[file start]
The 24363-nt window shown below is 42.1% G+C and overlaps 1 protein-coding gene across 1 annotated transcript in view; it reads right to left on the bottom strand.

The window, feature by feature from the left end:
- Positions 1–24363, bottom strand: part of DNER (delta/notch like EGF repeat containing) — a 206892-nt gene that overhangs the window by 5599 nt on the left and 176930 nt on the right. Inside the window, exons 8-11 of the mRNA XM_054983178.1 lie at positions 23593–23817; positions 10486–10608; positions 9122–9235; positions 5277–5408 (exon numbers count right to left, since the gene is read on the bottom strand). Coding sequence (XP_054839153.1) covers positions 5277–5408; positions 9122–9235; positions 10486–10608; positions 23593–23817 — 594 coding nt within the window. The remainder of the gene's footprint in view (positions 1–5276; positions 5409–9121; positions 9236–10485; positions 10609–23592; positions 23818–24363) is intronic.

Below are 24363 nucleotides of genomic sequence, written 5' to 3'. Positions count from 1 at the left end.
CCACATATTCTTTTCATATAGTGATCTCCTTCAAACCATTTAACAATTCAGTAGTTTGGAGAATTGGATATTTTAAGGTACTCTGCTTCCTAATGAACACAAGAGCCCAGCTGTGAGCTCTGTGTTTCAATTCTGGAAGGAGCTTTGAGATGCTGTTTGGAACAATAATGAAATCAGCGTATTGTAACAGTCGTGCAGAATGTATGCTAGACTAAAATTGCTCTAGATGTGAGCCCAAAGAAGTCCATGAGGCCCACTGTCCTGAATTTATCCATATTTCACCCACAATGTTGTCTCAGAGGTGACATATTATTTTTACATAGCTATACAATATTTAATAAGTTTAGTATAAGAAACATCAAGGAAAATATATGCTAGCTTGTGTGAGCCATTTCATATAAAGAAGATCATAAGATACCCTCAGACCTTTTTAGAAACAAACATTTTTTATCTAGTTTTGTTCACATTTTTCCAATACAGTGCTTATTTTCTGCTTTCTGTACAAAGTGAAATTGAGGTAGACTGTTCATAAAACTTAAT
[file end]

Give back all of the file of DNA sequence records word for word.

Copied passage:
The 24363-nt window shown below is 42.1% G+C and overlaps 1 protein-coding gene across 1 annotated transcript in view; it reads right to left on the bottom strand.

The window, feature by feature from the left end:
- Positions 1–24363, bottom strand: part of DNER (delta/notch like EGF repeat containing) — a 206892-nt gene that overhangs the window by 5599 nt on the left and 176930 nt on the right. Inside the window, exons 8-11 of the mRNA XM_054983178.1 lie at positions 23593–23817; positions 10486–10608; positions 9122–9235; positions 5277–5408 (exon numbers count right to left, since the gene is read on the bottom strand). Coding sequence (XP_054839153.1) covers positions 5277–5408; positions 9122–9235; positions 10486–10608; positions 23593–23817 — 594 coding nt within the window. The remainder of the gene's footprint in view (positions 1–5276; positions 5409–9121; positions 9236–10485; positions 10609–23592; positions 23818–24363) is intronic.

Below are 24363 nucleotides of genomic sequence, written 5' to 3'. Positions count from 1 at the left end.
CCACATATTCTTTTCATATAGTGATCTCCTTCAAACCATTTAACAATTCAGTAGTTTGGAGAATTGGATATTTTAAGGTACTCTGCTTCCTAATGAACACAAGAGCCCAGCTGTGAGCTCTGTGTTTCAATTCTGGAAGGAGCTTTGAGATGCTGTTTGGAACAATAATGAAATCAGCGTATTGTAACAGTCGTGCAGAATGTATGCTAGACTAAAATTGCTCTAGATGTGAGCCCAAAGAAGTCCATGAGGCCCACTGTCCTGAATTTATCCATATTTCACCCACAATGTTGTCTCAGAGGTGACATATTATTTTTACATAGCTATACAATATTTAATAAGTTTAGTATAAGAAACATCAAGGAAAATATATGCTAGCTTGTGTGAGCCATTTCATATAAAGAAGATCATAAGATACCCTCAGACCTTTTTAGAAACAAACATTTTTTATCTAGTTTTGTTCACATTTTTCCAATACAGTGCTTATTTTCTGCTTTCTGTACAAAGTGAAATTGAGGTAGACTGTTCATAAAACTTAAT